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August 31 2014

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11 posts tagged "The Next Big Thing Fall ’14"

The Next Big Thing: Telfar, Fall ’14

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Everyone knows their Marcs from their Calvins. But as fashion month rolls on, we’ll be spotlighting the up-and-coming designers and indie brands whose names you’ll want to remember.

TELFAR A/W 2014 RUNWAY SHOW

Label: Telfar, by Telfar Clemens

Need to know: The theme was “Extremely Normal” at menswear designer Telfar Clemens’ art-star-heavy New Museum show yesterday afternoon. By “normal,” he meant “pretty much like Midtown, the mall…kind of normal things”—the street style of the 9-to-5 masses, if you will. One look at his oversize, manipulated micro-suede hoodies; khaki-styled front-slit bell-bottoms; and elongated, almost clinical mid-thigh-length white coats and it became clear: This collection may be inspired by normal, but it’s not for the average Joe. (But perhaps one only needed to look at the front row, which included Boy Child and the ever-downtown-ubiquitous ATL Twins, to realize that.) An Ugg-like pale brown leather boot cut into three portions and held together by looped up detachable pieces underlined the everyman motif—just adjust for height, take off a piece, pull a tie, or add a link. Any man (or, as Clemens highlighted through the use of two female models, woman) can wear these with a little adaptation. As in the case of the creations of his HBA pal, Clemens’ apparel was largely genderless in nature. The proportions were large—shorts were roomy and hit below mid-calf, dresses were high-necked and loose fit, revealing little of the body. A subtle palette of navys, earthy reds, and muddy browns kept the tone controlled. There’s no need for crazy colors when you toe that fine line between challenging and celebrating the presumably blasê or everyday. The only complaint came in the form of one editor’s rather cheeky hope and suggestion: It would be nice if Clemens had more money so everything wasn’t made out of Snuggies. Yes, a switch in materials wouldn’t be the worst move in elegance—but don’t those slacks look comfortable?

He says: “I’m really inspired by kind of normal things. That’s why we named this installation ‘Extremely Normal.’ You know? Cause it’s like if I was in Kmart, this is how I would do it…Luckily enough, they partnered with us to do this. Really cool.”

Where to find it: Opening Ceremony, VFiles, and coming soon…Kmart.

Photo: Angela Pham/BFAnyc.com

The Next Big Thing: Highland, Fall ’14

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Everyone knows their Marcs from their Calvins. But as fashion month kicks into gear, we’ll be spotlighting the up-and-coming designers and indie brands whose names you’ll want to remember.

highlandLabel: Highland, designed by Lizzie Owens and Cramer Tolboe

Need to know: Vintage outerwear-inspired menswear brand Highland looked to the instability of climate change for its outing, which marked its first show at Milk Studios. Its sophisticated-meets-stoner looks were rooted in old-school Patagonia styles and West Coast outdoorsy interpretations of urban survival gear. A thick wool updated anorak with zip-off sleeves and a full hood took center stage, while pants—thin cotton slacks, long johns meant for layering on chilly Polar Vortex days—and a coat made from recycled North Face fleeces filled out the collection. There were hints of a relaxed Utah dude vibe (see: the oversize tees, in particular a rescue-orange Donning shirt), but by and large, the range was more of a grown-up, effortless-but-still-tailored variety. Here’s a deeply wearable collection—for the great outdoors or, more likely perhaps, the Brooklyn jungle.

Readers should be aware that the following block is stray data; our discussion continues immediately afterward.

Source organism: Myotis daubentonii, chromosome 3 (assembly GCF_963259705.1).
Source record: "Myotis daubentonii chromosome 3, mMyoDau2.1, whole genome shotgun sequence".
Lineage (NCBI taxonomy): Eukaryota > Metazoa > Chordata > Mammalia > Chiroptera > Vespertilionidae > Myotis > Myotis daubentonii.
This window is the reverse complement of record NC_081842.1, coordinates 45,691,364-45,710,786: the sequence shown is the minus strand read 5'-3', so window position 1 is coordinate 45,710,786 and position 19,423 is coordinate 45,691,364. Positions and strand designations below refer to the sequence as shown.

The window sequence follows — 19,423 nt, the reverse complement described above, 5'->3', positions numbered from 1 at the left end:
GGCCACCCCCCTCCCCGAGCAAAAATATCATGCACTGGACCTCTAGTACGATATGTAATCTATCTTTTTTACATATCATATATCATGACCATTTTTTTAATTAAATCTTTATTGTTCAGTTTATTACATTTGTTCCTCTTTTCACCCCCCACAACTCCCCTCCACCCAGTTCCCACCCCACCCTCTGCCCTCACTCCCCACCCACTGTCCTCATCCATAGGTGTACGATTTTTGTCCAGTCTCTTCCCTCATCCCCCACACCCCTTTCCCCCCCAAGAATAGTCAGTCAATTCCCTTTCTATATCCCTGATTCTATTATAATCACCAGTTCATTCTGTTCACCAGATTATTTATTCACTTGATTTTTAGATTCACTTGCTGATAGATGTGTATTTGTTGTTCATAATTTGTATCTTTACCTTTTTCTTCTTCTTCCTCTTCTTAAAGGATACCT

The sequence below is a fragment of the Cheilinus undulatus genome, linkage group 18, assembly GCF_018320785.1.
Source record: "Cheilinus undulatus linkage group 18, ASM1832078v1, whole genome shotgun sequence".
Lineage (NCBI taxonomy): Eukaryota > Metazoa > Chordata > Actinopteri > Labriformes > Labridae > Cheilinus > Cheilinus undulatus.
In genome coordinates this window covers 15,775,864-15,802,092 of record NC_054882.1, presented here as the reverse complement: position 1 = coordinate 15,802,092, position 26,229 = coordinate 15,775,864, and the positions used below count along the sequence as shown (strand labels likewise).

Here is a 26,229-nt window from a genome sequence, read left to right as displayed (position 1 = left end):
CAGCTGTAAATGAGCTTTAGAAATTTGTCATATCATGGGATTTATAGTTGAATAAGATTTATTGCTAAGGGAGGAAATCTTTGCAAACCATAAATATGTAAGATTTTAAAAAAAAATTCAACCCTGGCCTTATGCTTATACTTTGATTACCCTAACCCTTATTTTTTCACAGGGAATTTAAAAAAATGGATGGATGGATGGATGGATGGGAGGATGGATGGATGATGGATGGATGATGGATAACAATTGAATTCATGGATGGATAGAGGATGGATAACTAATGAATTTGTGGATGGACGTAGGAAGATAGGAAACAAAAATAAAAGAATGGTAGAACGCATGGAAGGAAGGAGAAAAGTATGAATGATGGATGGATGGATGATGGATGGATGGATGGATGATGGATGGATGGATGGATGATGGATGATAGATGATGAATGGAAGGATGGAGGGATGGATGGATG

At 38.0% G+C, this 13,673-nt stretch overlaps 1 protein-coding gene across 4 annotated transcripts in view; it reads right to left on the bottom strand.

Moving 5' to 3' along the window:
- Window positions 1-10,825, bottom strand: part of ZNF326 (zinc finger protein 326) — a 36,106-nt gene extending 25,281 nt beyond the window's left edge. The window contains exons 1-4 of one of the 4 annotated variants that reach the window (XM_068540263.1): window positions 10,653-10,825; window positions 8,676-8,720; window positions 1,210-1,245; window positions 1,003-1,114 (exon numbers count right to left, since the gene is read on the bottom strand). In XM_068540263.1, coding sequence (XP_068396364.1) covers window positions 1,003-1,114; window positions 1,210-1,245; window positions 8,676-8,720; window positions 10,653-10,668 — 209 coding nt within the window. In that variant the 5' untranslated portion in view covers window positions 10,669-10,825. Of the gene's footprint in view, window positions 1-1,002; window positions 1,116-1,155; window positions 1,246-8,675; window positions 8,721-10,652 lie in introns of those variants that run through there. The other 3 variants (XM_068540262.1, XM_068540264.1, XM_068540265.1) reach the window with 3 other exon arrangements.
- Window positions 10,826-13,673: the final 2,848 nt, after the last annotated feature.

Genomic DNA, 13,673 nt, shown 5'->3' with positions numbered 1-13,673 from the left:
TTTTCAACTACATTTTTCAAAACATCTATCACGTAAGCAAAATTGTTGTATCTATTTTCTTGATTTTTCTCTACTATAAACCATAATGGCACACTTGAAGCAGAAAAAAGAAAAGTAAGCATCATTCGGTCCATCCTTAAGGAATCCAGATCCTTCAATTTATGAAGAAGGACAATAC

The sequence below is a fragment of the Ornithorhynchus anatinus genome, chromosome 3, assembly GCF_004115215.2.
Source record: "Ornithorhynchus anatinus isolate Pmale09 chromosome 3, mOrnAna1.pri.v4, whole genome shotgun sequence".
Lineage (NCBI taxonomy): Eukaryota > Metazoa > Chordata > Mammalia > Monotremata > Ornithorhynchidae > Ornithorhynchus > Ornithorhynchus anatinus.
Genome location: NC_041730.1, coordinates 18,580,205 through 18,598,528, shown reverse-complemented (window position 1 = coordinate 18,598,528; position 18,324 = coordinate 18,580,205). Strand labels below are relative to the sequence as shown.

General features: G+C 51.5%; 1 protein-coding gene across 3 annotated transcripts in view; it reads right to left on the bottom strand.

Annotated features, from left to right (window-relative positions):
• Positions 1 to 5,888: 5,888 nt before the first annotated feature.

They say: “It’s a bit like encounters of the ends of the earth,” explained Tolboe of their arctic rescue mission/apocalyptic earth presentation theme. “It’s got our street-style vibe. We kind of have arctic gangbangers.” Owens added, “We wanted it to be like a state of emergency. We wanted it to be sort of abrasive.”

Where to find it: Opening Ceremony, Steven Alan, Owen.

Photo: Thomas Kletecka for Collective Edit

The Next Big Thing: Baja East Fall ’14

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Everyone knows their Marcs from their Calvins. But as fashion month kicks into gear, we’ll be spotlighting the up-and-coming designers and indie brands whose names you’ll want to remember.

Baja East

Label: Baja East, designed by Scott Studenberg and John Targon

Need to know: The Baja East boys couldn’t have timed their NYFW debut better. Their Spring stock, which they showed to retailers last October, has finally hit stores, and they have a New York fashion week window at Barneys to boot. Studenberg and Targon, who come from luxury sales backgrounds (the former worked at Lanvin, the latter at Burberry and Céline) aren’t the fast-talking, highfalutin types. They’re casual and cool, the perfect spokesmen for their unisex label that’s equal parts beach bum and city chic.

For Fall, they’ve expanded their knitwear to include sumptuous cashmere knits and drop cotton tees. Harder elements, like tough luxe leathers, leopard pony hair, distressed flannels, and oxidized metal details, were combined with softer silk crepes, baja maxis, jacquard tunics, and cotton khadis to complete their collection of approximately eighty pieces, all inspired by social tribes. “There’s definitely a more aggressive stance, a little bit more of the urban jungle,” Studenberg said. “And then we go back to really soft, beautiful sunset colors in our cashmeres and cottons.”